The construction wasn’t wholly voluntary: The city began building the Big Pipe in 1991, pressured by a lawsuit by Northwest Environmental Advocates charging that the city’s sewer overflows violated the Clean Water Act.
Finished on time and under budget, the Big Pipe has been an environmental success: The city is now considering building a swimming beach along the Willamette this year.
The price tag for the Big Pipe is in fact a central reason why sewer rates have continued to rise. But that doesn’t explain why water rates are so high.
City officials say the biggest cost drivers for water rates are also construction projects—including recently completed towers that draw the coldest water from Bull Run, a new pipeline across the Sandy River that was built in 2009 at a cost of $25 million, and especially the $279 million in costs for the current construction of new underground reservoirs. (We’ll get to those in a minute.)
Fish, the city commissioner who took over the utilities in June, says the city can’t both meet its construction obligations and keep rates flat. He says the cost of maintaining the system—along with environmental projects other cities haven’t begun to address—requires billing hikes.
“You cannot go below zero without doing violence to the system,” Fish says. “The reality is, you can’t. And if it makes anyone feel better, we are in the same boat as every other city in America.”
But if the city is right that the rates are out of its control, why did Hales promise during his campaign for mayor that he would “lower” water and sewer rates, only to raise the combined rates by 4.8 percent when he took office?
Hales explains: “We couldn’t get the rates to zero,” the mayor tells WW, “because our water pipes are up to 100 years old and our water reservoir is 20 miles from town.”
This hasn’t pleased commercial ratepayers—which include German semiconductor manufacturer Siltronic and Hilton hotels. They found common frustration with a ratepayer coalition, led by Alaska Seaplanes co-owner Craford. Since 2002, he has fought “unnecessary capital projects” and tried to stop rate hikes.
But Hales’ pledge and then his backtracking have caused Craford and his allies to lose patience.
“I’ve been at it on these issues for 12 years,” Craford says. “We worked within the process for 11 of those years. It was only after the mayor who promised in his campaign to lower water rates got into office and actually raised them that we decided nothing was ever going to change.”
The measure’s backers say: The reason rates are so high is, the utilities are badly managed and a nest of cronyism.
Portland’s charter is crystal clear how the City Council may spend money from water and sewer bills: for water and sewer expenses.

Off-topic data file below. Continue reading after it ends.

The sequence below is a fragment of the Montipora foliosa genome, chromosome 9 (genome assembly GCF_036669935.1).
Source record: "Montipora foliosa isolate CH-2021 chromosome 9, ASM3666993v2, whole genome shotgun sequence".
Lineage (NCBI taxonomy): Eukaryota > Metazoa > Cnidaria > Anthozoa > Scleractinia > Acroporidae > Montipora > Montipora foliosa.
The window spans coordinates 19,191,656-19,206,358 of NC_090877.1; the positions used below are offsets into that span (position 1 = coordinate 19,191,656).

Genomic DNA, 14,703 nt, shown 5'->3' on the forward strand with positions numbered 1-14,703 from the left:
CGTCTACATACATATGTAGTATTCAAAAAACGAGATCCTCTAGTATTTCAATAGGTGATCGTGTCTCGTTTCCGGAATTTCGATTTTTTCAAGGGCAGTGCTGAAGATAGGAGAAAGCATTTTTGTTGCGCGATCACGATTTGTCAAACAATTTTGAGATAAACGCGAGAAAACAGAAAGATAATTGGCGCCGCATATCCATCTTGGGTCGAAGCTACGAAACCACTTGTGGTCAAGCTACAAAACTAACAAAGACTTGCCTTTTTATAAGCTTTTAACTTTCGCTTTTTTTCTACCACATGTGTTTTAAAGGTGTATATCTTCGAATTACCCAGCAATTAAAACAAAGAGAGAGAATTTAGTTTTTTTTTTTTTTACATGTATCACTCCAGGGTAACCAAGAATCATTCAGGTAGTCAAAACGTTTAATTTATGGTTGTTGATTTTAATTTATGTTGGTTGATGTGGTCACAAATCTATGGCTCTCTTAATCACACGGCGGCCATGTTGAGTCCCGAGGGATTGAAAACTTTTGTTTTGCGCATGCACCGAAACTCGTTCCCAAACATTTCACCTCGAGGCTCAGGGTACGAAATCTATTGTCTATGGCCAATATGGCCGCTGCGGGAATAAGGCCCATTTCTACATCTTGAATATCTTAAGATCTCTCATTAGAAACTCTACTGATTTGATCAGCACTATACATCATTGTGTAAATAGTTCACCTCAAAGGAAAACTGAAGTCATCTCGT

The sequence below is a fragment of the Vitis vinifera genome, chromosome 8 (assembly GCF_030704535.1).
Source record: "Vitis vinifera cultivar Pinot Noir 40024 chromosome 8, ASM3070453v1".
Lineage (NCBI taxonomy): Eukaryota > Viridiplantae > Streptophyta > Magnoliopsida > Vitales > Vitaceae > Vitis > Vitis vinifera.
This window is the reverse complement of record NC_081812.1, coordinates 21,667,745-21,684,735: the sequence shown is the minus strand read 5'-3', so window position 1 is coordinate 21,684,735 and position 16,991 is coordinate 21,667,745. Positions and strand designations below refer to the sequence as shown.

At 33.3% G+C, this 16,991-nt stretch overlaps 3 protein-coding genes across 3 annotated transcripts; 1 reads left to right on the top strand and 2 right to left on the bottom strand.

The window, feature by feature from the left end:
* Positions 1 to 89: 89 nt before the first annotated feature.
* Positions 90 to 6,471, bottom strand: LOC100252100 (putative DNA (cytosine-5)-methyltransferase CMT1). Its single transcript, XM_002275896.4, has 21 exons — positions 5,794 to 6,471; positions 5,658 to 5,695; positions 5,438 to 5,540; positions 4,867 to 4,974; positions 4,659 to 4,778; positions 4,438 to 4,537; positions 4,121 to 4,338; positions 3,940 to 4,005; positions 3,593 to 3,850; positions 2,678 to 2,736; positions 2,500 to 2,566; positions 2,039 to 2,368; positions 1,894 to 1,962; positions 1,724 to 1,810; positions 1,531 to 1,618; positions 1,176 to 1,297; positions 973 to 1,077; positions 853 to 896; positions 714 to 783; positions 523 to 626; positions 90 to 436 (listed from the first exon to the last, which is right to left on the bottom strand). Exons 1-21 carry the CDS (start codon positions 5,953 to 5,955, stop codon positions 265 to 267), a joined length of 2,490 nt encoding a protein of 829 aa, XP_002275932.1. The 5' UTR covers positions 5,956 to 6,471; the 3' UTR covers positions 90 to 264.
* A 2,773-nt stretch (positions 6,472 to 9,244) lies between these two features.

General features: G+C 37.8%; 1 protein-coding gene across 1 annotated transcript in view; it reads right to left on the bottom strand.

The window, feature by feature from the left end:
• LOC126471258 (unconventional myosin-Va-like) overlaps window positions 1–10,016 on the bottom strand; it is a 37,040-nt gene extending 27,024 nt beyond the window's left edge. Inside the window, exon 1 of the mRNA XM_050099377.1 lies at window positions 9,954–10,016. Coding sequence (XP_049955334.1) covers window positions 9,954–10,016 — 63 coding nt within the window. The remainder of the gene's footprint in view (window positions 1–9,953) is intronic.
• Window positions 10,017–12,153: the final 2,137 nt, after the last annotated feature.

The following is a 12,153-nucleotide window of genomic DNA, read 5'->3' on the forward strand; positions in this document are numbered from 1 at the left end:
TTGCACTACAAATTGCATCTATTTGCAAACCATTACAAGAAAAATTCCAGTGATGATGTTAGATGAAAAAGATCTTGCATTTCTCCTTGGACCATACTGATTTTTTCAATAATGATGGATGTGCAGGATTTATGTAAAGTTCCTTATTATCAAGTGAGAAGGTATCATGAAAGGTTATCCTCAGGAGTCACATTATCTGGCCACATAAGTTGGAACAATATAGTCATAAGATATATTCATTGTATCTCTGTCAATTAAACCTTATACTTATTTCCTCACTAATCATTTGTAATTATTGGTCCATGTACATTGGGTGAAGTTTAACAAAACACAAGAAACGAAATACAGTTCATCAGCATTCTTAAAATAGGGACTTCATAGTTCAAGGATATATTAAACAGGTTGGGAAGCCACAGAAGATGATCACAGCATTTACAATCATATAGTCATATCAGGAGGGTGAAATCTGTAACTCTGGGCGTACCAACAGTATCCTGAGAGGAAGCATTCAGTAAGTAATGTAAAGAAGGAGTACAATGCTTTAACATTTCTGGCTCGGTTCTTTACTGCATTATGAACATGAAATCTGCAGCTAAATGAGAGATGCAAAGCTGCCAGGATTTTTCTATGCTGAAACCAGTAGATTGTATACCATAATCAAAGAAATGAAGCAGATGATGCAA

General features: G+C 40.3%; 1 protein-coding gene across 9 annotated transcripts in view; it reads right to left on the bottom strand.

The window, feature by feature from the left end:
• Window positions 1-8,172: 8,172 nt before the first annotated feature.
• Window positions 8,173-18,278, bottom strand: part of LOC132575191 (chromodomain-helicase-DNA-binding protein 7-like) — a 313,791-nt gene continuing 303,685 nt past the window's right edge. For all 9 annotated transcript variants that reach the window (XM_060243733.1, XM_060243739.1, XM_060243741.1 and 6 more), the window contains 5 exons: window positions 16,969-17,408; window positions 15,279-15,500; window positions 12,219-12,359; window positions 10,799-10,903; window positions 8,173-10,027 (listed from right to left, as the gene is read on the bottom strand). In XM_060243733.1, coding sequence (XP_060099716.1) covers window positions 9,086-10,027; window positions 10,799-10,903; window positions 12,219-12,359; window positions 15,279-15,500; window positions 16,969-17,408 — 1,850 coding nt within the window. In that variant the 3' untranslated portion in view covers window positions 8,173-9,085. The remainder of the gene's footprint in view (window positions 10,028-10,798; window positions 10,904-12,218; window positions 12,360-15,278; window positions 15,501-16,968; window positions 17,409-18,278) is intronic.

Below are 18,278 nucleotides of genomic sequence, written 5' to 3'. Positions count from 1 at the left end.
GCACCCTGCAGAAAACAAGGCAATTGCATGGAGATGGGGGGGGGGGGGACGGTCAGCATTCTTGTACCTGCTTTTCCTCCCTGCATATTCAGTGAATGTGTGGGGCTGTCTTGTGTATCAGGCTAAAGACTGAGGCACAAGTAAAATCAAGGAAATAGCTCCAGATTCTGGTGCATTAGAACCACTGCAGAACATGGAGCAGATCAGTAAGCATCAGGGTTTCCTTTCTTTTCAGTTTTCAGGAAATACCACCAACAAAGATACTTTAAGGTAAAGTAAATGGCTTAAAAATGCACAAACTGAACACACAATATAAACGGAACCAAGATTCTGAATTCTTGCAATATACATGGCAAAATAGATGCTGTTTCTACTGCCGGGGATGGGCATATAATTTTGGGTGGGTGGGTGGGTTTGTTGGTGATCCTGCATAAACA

The charter mandates that sewer rates fund only “design, construction, acquisition, operation, maintenance and contract requirements of sewage treatment or purification and related facilities.” It contains similar restrictions on the Water Bureau.
But the City Council has ignored these rules for years.
The most flagrant flouting came under the administration of former City Commissioner Randy Leonard, who used Water Bureau money to fund a litany of pet projects—many with little or no connection to water.
For example, Leonard and his colleagues on the City Council spent $1.6 million in ratepayer money in 2009 to turn a decaying city building into a new headquarters for the nonprofit that runs the Rose Festival.
Even Water Bureau director David Shaff, who oversaw the spending under Leonard, concedes spending this ratepayer money was a mistake.
“I wouldn’t have done the Rose Festival building,” Shaff says. “If it were entirely up to me, I would have bulldozed the thing. That wasn’t Council’s finest hour.”
In 2011, ratepayers sued the city for $127 million, challenging spending of water and sewer dollars on dozens of projects.
The litigants weren’t just anti-government cranks. They included a dyed-in-the-wool Democrat and former city commissioner: Lloyd Anderson, who oversaw the Water Bureau from 1970 to 1974. (The lawsuit was funded by a group of anonymous donors affiliated with Craford.)
Last month, a Multnomah County circuit judge ruled that a small part of that spending, $1.2 million, did indeed violate the city charter.
While that spending may only be a fraction of water and sewer costs, it does nothing to change the perception that the Water Bureau and the Bureau of Environmental Services are not models of efficiency.
In 2010, City Auditor LaVonne Griffin-Valade told the Bureau of Environmental Services it could save more than $1 million a year in overhead by canceling an agreement with the Portland Bureau of Transportation to maintain its pipes and doing the work itself.
“The same staff and equipment would likely be used to perform the work,” Griffin-Valade wrote. “Since BES is primarily funded by utility ratepayers, lower costs could be passed along in the form of lower rates.”
Environmental Services has not canceled the agreement.